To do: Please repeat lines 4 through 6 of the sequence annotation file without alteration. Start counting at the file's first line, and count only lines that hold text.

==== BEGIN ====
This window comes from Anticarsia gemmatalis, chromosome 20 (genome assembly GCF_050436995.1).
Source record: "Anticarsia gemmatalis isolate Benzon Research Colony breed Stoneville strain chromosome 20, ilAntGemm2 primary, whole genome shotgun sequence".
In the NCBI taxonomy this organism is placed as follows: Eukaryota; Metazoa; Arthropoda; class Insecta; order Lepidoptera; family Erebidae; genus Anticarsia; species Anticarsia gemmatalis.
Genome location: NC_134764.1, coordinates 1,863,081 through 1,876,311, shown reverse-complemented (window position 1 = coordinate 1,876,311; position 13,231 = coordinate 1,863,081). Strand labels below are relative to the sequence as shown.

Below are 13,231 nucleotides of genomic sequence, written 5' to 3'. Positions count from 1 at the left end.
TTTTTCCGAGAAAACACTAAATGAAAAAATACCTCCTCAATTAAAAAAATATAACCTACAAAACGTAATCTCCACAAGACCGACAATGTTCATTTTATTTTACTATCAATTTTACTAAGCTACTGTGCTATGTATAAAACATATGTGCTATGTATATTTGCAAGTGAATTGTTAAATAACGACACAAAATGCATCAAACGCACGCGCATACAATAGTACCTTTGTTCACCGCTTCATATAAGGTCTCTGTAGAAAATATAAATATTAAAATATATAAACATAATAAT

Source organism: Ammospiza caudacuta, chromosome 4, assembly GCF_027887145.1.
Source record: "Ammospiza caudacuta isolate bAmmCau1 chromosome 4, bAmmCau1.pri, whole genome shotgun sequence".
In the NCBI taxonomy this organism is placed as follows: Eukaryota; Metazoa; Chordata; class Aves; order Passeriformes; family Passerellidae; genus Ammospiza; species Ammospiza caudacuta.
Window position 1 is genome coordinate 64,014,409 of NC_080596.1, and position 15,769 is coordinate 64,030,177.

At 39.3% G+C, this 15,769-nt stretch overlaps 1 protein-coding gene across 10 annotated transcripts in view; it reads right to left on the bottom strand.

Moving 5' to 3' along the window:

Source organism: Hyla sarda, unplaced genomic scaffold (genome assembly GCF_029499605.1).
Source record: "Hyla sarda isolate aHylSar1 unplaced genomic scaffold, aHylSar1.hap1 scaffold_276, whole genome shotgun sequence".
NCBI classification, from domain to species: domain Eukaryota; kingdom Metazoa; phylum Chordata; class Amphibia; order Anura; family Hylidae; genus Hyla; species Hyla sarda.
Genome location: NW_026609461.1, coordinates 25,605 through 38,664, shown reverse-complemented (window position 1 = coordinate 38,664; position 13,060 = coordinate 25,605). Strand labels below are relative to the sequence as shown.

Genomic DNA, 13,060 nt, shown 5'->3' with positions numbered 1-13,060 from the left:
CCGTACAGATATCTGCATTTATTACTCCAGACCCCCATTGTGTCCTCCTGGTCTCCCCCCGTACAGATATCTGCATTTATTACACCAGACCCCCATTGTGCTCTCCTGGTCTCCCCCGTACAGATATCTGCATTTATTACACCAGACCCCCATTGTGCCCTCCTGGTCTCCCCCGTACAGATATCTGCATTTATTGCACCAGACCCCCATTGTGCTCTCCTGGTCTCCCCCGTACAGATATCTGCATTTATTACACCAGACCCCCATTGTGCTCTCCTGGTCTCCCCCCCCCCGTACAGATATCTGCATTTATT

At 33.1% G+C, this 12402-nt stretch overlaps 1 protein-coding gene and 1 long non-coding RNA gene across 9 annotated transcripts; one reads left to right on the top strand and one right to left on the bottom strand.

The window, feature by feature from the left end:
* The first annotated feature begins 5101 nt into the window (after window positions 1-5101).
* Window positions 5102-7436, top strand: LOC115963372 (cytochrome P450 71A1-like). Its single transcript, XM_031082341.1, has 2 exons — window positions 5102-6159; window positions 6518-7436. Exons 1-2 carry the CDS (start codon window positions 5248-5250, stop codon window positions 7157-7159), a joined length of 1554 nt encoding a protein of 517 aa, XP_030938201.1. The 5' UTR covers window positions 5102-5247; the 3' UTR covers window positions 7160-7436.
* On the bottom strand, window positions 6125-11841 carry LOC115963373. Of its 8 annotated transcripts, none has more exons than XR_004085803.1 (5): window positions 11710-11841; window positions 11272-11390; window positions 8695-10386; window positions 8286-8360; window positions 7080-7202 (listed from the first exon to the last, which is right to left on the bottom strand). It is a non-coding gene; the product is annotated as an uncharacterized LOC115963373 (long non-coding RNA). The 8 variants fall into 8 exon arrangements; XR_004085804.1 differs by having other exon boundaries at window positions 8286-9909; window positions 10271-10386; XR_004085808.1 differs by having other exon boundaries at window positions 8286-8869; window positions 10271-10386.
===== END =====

Genome location: NC_134764.1, coordinates 1,863,081 through 1,876,311, shown reverse-complemented (window position 1 = coordinate 1,876,311; position 13,231 = coordinate 1,863,081). Strand labels below are relative to the sequence as shown.

Below are 13,231 nucleotides of genomic sequence, written 5' to 3'. Positions count from 1 at the left end.
TTTTTCCGAGAAAACACTAAATGAAAAAATACCTCCTCAATTAAAAAAATATAACCTACAAAACGTAATCTCCACAAGACCGACAATGTTCATTTTATTTTACTATCAATTTTACTAAGCTACTGTGCTATGTATAAAACATATGTGCTATGTATATTTGCAAGTGAATTGTTAAATAACGACACAAAATGCATCAAACGCACGCGCATACAATAGTACCTTTGTTCACCGCTTCATATAAGGTCTCTGTAGAAAATATAAATATTAAAATATATAAACATAATAAT